-2 ( +1 / -3 )

Electrolyte leaks and burn marks have been found on the battery’s metal casing, ANA said, with officials from the Japan Transport Safety Board working on the principle that it overheated, Kyodo News reported.

Battery overheating issues are usually caused by improper charging and overcharging. The company that makes the battery regulation components is Thales SA (owned in large part by the French government), and if it isn't a battery issue it's likely an issue with Thales SA components. Poor maintenance can also play a part.

-3 ( +1 / -4 )

semperfiJan. 17, 2013 - 03:24PM JST

The problems with Dream liner exceed the battery system - - There also have several incidences of fuel leaks / electrical distribution problems (United Airlines) / brake problems, 'windshield cracking,/ engine failure, and fuel valve problems.

Too early to jump to conclusion. There are many more possible issues are involved. . .

0 ( +1 / -1 )

basroil

"What is it now, 4 incidents in about one week's time?" No, it's zero incidents, about half a dozen events. There is an engineering, legal, and necessary distinction between incidents/occurrences and simple events.

Sorry basroil you are incorrect these "events" are actually incidents. Anyone with experience in any industry would realise is. In all industry an "event" as you call it is referred to as an incident. The only thing that changes is the severity of the incident. To downplay it and merely call it an event is just a way of dumbing it down for people.

-3 ( +2 / -5 )

globalwatcherJan. 17, 2013 - 04:20PM JST

Too early to jump to conclusion. There are many more possible issues are involved. .

Very true, since the electrical distribution and break problems can be associated with bad batteries (since breaks are battery powered in 787), and a short due to a bad battery can cause fuel valve issues as well. They could also be completely unrelated to each other, but there's not enough information available yet.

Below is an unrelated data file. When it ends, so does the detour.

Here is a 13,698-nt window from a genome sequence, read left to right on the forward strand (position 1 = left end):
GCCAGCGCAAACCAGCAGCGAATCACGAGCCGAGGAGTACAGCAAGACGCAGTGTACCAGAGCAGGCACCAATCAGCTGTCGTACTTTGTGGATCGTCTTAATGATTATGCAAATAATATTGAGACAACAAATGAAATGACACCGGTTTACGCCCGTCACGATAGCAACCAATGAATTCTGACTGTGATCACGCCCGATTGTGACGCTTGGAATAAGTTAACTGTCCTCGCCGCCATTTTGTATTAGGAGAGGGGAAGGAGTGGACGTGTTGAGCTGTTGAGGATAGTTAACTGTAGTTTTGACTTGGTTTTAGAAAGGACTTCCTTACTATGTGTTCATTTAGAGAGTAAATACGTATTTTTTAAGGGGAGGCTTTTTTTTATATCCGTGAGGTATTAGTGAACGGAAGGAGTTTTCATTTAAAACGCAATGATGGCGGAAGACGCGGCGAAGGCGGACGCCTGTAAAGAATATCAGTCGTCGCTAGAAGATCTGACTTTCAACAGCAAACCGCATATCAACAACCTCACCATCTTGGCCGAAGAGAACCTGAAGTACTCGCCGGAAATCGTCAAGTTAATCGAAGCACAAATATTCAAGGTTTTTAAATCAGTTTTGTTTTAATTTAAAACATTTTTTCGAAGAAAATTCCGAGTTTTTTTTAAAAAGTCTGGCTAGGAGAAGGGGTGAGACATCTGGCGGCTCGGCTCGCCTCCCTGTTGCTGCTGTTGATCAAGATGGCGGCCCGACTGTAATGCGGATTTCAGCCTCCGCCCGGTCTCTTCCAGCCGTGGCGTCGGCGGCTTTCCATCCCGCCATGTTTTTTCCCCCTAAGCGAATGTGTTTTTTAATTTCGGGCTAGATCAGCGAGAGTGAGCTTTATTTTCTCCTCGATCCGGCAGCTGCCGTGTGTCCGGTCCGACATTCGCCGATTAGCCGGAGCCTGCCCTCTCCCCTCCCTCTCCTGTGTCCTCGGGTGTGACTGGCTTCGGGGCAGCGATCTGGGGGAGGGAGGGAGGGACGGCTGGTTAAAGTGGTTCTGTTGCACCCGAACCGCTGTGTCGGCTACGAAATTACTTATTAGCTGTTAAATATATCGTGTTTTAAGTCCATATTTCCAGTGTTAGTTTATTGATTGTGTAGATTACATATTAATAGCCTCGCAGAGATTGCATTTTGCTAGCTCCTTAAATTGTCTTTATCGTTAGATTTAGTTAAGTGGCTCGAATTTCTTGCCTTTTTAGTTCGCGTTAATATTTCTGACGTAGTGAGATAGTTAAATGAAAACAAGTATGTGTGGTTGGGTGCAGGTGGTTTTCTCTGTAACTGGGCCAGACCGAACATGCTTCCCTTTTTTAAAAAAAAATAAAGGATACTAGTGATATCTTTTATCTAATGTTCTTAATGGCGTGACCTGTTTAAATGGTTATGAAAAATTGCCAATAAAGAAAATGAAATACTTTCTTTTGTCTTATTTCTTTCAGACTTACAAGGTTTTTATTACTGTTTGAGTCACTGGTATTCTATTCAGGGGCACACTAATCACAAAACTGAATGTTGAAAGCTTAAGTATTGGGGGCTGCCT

Fuel leaks are almost always maintenance issues, and not uncommon at all, while windshield cracks are fairly common and rarely dangerous ( anything from hail to birds can destroy a windshield, and even a blown out window isn't enough to take down a plane). They can also be caused by serious problems though, so it's best to treat the cases with cautious optimism.

-2 ( +1 / -3 )

All the batteries are made by Yuasa while all the battery regulation components are made by Thales SA. Since batteries more often overheat and catch fire during charging than shorts, Thales SA's components should be checked as well as the Yuasa batteries that are catching fire.

-2 ( +2 / -4 )

I think it's the Demons.

All planes have 'em. :-)

1 ( +1 / -0 )

Note that it has nothing to do with voltage

Maybe, but I flew JAL two weeks ago, they said no larger than 150 volts even showed me the paper because they asked if I had any Lithium-ion batteries AT ALL, I showed them my phone and they said it was okay because it was under 150 volts.

0 ( +0 / -0 )

the Japanese government said Thursday, following a similar order in the U.S.

Boeing 787s will not be allowed to fly until their battery safety is assured,” said Hiroshi Kajiyama, Japan’s vice transport minister

The problem I see here is that Japan was not willing to make an independent decision until the US FIRST made the decision to grand all 787s. Hiroshi Kajiyama was not willing to take a risk to make HIS own decision while the safety of passengers was at risk. This is a typical Japanese leadership skill. sigh. Nothing has been changed in Japan since I left there 45 years ago.